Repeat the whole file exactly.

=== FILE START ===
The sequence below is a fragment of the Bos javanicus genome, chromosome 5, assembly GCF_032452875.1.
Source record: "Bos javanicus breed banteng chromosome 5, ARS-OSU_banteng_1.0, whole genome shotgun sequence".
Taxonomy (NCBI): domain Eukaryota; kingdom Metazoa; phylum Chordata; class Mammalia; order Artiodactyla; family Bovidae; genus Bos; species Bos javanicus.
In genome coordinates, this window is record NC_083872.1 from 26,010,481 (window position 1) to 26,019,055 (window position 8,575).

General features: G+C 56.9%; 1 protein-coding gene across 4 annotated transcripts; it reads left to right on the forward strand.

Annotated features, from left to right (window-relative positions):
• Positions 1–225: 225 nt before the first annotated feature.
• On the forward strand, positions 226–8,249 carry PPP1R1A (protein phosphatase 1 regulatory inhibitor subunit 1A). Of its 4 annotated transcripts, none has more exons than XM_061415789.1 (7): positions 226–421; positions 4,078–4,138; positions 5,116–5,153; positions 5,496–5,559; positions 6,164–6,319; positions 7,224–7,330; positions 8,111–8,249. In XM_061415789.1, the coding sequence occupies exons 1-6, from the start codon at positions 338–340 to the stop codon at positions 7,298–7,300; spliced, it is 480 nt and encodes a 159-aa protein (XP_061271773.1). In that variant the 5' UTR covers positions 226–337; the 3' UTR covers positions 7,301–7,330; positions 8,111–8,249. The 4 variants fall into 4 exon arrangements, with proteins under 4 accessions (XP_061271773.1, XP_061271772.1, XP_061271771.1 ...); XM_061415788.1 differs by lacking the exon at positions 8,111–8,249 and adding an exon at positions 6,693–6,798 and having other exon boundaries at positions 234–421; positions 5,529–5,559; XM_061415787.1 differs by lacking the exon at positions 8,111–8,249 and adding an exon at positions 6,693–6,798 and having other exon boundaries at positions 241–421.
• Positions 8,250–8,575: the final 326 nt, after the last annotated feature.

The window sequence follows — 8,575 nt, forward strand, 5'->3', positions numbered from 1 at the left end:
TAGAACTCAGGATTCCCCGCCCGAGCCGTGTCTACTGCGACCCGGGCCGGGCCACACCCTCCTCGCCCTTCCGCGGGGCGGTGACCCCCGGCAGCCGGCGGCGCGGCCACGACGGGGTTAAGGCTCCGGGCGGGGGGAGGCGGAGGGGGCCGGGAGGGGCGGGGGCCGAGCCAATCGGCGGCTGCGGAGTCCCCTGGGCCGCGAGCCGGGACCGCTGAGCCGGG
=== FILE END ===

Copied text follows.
The sequence below is a fragment of the Bos javanicus genome, chromosome 5, assembly GCF_032452875.1.
Source record: "Bos javanicus breed banteng chromosome 5, ARS-OSU_banteng_1.0, whole genome shotgun sequence".
Taxonomy (NCBI): domain Eukaryota; kingdom Metazoa; phylum Chordata; class Mammalia; order Artiodactyla; family Bovidae; genus Bos; species Bos javanicus.
In genome coordinates, this window is record NC_083872.1 from 26,010,481 (window position 1) to 26,019,055 (window position 8,575).

General features: G+C 56.9%; 1 protein-coding gene across 4 annotated transcripts; it reads left to right on the forward strand.

Annotated features, from left to right (window-relative positions):
• Positions 1–225: 225 nt before the first annotated feature.
• On the forward strand, positions 226–8,249 carry PPP1R1A (protein phosphatase 1 regulatory inhibitor subunit 1A). Of its 4 annotated transcripts, none has more exons than XM_061415789.1 (7): positions 226–421; positions 4,078–4,138; positions 5,116–5,153; positions 5,496–5,559; positions 6,164–6,319; positions 7,224–7,330; positions 8,111–8,249. In XM_061415789.1, the coding sequence occupies exons 1-6, from the start codon at positions 338–340 to the stop codon at positions 7,298–7,300; spliced, it is 480 nt and encodes a 159-aa protein (XP_061271773.1). In that variant the 5' UTR covers positions 226–337; the 3' UTR covers positions 7,301–7,330; positions 8,111–8,249. The 4 variants fall into 4 exon arrangements, with proteins under 4 accessions (XP_061271773.1, XP_061271772.1, XP_061271771.1 ...); XM_061415788.1 differs by lacking the exon at positions 8,111–8,249 and adding an exon at positions 6,693–6,798 and having other exon boundaries at positions 234–421; positions 5,529–5,559; XM_061415787.1 differs by lacking the exon at positions 8,111–8,249 and adding an exon at positions 6,693–6,798 and having other exon boundaries at positions 241–421.
• Positions 8,250–8,575: the final 326 nt, after the last annotated feature.

The window sequence follows — 8,575 nt, forward strand, 5'->3', positions numbered from 1 at the left end:
TAGAACTCAGGATTCCCCGCCCGAGCCGTGTCTACTGCGACCCGGGCCGGGCCACACCCTCCTCGCCCTTCCGCGGGGCGGTGACCCCCGGCAGCCGGCGGCGCGGCCACGACGGGGTTAAGGCTCCGGGCGGGGGGAGGCGGAGGGGGCCGGGAGGGGCGGGGGCCGAGCCAATCGGCGGCTGCGGAGTCCCCTGGGCCGCGAGCCGGGACCGCTGAGCCGGG